Illustration: Blake Wright

[su_label type=”info”]Column: The Devil’s Advocate[/su_label]

This past week I conducted some rather unscientific research among my Latino and Latina friends. I also bothered a few strangers, from various ages and backgrounds—teachers, musicians, ice cream vendors, flower vendors, real intellectuals, pseudo intellectuals, non-intellectuals. American all,  from the entire continent: North, Central and South.

The San Francisco Bay Area offers the amazing possibility to interact with such varied Latino American fauna!

Here, we can actually learn to become Latinos and Latinas, emphasizing the opposite of what we usually learn in our respective places of origin. Here, the emphasis is on what unites us. In our countries of origin, those traditionally in charge have chosen to emphasize what separates us. To divide, in order to conquer.

Carlos Barón

Languages can also separate.

In my impromptu research, I said: “What do you say when asked about your national and cultural background? Do you call yourself a Latina? A Mexican? A Mexican-American? A Chicana? A Xicana? An American of Latin descent? A Latinx?”

Sometimes I simply asked, “Do you know what ‘Latinx’ stands for?”

The answers were quite varied, but people rarely used “Latinx” to identify themselves.

Now, I am aware that the term is quite new and that it was created as a way to neutralize gender in our language, in order to promote more inclusiveness, not just on cultural or national levels, but also on the more complicated levels of gender and sexual realities.

I have learned that the term “Latinx” originated among relatively well-educated people, usually from university settings, where “higher education” reigns. Generally, from people whose first language is English.

Based on the answers that I received and on my own thoughts, I will approach this rather touchy subject. May the force be with me!

First of all, I believe that both the English and the Spanish languages should be examined, in order to promote more inclusivity and/or more gender-neutral choices. If necessary, changes can or should occur.

I will give some samples of gender inequality, from both languages, starting with an example from English:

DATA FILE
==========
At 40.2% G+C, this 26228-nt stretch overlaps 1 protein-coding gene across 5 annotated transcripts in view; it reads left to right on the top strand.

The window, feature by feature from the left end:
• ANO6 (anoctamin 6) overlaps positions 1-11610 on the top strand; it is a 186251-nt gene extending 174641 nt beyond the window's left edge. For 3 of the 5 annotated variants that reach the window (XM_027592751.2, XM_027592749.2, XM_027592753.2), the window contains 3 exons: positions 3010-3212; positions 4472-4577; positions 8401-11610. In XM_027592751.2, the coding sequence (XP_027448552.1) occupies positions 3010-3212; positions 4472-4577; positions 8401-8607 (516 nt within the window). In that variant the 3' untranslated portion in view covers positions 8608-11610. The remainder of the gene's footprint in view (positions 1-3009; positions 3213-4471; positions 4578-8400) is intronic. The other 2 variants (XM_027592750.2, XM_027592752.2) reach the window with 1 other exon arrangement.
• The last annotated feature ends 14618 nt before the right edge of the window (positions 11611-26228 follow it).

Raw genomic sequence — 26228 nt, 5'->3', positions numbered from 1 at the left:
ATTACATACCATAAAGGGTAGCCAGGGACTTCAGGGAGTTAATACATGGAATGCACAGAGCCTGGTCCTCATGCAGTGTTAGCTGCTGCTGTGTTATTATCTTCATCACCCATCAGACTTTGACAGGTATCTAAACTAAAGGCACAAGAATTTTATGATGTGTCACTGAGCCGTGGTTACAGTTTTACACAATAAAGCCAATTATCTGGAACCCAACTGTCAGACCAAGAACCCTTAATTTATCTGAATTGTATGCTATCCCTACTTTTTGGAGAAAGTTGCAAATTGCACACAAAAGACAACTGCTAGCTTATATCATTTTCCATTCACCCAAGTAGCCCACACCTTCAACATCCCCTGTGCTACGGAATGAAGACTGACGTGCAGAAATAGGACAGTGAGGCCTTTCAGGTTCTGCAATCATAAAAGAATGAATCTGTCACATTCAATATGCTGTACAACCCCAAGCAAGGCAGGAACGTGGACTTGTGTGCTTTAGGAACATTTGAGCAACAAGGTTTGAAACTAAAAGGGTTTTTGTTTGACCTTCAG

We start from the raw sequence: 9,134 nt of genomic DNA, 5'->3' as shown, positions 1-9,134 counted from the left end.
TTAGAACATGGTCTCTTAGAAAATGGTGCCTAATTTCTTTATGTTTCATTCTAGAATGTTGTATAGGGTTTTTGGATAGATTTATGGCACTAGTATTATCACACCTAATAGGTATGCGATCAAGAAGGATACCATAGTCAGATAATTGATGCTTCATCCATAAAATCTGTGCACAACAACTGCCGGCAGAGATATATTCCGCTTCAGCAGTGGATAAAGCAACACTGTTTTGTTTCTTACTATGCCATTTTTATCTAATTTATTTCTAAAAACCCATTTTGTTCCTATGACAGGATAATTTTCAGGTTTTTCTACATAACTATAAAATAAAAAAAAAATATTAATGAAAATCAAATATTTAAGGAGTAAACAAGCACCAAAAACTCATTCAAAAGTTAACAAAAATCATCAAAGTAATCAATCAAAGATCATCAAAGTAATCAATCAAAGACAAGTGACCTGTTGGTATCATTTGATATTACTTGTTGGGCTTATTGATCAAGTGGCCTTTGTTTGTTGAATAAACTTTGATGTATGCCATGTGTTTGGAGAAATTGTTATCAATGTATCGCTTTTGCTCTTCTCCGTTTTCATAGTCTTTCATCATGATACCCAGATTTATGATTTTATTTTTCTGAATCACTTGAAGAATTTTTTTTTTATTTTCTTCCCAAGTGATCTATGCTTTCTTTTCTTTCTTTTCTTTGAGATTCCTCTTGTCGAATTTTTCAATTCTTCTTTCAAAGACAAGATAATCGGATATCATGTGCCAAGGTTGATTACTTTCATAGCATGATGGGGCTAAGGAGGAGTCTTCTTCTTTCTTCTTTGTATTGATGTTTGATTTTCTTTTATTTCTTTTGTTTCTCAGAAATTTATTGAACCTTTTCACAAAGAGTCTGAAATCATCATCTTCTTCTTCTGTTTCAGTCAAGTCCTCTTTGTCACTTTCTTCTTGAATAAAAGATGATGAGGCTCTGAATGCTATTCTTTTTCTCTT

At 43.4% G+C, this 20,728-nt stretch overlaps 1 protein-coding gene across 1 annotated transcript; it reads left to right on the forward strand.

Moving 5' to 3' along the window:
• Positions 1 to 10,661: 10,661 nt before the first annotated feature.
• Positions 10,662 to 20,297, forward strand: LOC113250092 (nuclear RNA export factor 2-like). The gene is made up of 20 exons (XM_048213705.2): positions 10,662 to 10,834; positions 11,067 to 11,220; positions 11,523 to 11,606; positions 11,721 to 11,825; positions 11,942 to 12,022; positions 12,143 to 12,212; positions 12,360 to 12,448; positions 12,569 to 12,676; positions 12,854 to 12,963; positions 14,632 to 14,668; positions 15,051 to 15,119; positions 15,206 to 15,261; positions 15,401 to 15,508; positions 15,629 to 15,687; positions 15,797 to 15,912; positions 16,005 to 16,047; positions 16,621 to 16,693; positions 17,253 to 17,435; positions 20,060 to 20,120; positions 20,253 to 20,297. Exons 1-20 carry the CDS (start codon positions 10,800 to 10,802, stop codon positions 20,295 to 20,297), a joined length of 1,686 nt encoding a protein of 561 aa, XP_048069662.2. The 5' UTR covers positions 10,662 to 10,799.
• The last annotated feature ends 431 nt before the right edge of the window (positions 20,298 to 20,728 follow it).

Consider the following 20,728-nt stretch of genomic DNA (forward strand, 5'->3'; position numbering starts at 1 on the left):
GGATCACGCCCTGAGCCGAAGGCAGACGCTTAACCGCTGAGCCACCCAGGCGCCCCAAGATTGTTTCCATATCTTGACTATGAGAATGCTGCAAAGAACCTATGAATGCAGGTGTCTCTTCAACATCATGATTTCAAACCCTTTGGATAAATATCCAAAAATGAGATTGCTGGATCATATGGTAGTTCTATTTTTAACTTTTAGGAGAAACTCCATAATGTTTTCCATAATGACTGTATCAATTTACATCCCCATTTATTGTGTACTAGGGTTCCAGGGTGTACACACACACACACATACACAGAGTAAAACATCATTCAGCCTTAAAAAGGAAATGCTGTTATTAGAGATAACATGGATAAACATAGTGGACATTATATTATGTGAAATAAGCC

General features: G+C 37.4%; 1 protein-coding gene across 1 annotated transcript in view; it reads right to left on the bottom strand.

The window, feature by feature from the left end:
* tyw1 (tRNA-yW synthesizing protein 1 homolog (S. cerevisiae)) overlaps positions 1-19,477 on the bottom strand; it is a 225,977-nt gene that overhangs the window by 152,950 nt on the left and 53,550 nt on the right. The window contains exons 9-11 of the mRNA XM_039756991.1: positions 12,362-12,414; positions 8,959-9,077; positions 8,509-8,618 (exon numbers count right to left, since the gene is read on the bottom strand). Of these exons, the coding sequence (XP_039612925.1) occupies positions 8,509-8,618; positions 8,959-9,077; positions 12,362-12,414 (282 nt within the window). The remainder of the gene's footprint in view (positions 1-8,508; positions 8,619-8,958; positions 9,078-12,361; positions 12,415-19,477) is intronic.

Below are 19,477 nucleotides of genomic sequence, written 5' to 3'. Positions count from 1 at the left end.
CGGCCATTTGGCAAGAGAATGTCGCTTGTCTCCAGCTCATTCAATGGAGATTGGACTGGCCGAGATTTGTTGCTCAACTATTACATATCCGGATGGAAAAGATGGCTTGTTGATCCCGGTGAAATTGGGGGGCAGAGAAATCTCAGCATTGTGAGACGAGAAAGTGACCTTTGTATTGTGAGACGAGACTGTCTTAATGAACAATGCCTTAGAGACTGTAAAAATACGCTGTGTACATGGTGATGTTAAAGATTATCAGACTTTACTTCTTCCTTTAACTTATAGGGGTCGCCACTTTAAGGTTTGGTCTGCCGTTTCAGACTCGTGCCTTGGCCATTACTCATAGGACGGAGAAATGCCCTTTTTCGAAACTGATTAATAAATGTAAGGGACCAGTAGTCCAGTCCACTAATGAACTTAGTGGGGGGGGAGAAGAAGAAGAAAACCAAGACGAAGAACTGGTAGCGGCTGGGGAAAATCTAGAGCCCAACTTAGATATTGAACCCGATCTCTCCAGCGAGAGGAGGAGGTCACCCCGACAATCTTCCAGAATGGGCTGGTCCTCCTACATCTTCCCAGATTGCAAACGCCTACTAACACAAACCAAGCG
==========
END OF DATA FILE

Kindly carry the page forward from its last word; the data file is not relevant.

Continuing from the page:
It was almost shocking to me that Neil Armstrong, the first human to set foot on the moon, uttered the words, “One small step for a man; one giant leap for mankind.” From the moment I heard them, I thought, “Where is the woman in this giant leap?”

From Spanish I will use a still current sample of gender inequity (some call it bias), a phrase that older and younger speakers, both men and women, use frequently: the word “hombre” (male), as being enough to speak of a world made up of men and women.

“El hombre Americano” suffices when describing the entire population of the American continent—male and female (“la mujer Americana” is not used).

“El hombre nuevo,” (a new man), has been used to speak of that new being which was the expressed goal of the Cuban Revolution. That phrase is still used by men and women all over the continent.

Perhaps Neil Armstrong, could have said, “One small step for a man; one giant step for humanity?” But he never thought about it. At least in his interviews (I have read a few, for this column) he never mentions thinking about the female gender when he was preparing that historical phrase.

As far as the Spanish language samples, the leaders of the admirable Cuban Revolution could have said “un ser nuevo” (a new being), or “a new person” (una nueva persona), instead of “el hombre nuevo.”

There are choices in both languages and we should learn to use them. Our leaders, big and small, should also lead on this aspect.

In 1968, when the College of Ethnic Studies at San Francisco State University was born, there was much discussion about naming the department which would house that varied group of people who fought in that long strike. There were Chicanos, Latinos, Mexican-Americans, people with very common (and also very distinct) roots. The term they chose was “La Raza Studies.”

Taken from “La Raza Cósmica” (The Cosmic Race), a book by the Mexican José Vasconcelos, La Raza Studies served as “an umbrella” where Latinos/as, Chicanos/as , could feel included.

“La Raza” represented “the possible future of humanity,” a mix of races and cultures, manifested in this part of the world. The term sufficed for over 35 years.

Maybe it lasted so long because it was so thoroughly discussed? I think so.

I do not think that the term “Latinx” will replace Latino or Latina any time soon, but it is clear that the insertion of that term in our discussions speaks to a need to continue broadening our cultural, social and linguistic horizons.

At the end, as it always happens in most conversations on the subject of self-identity, the final decision is personal and it will most likely change according to many reasons, such as new life and educational experiences and to the passing of time.

Perhaps we can promote open, public, mutually respectful conversations about terms such as “Latinx” and other X-rated issues?

Changes, if needed, hopefully occur after open and inclusive debates. Open discussion, not imposition should be the guiding rule.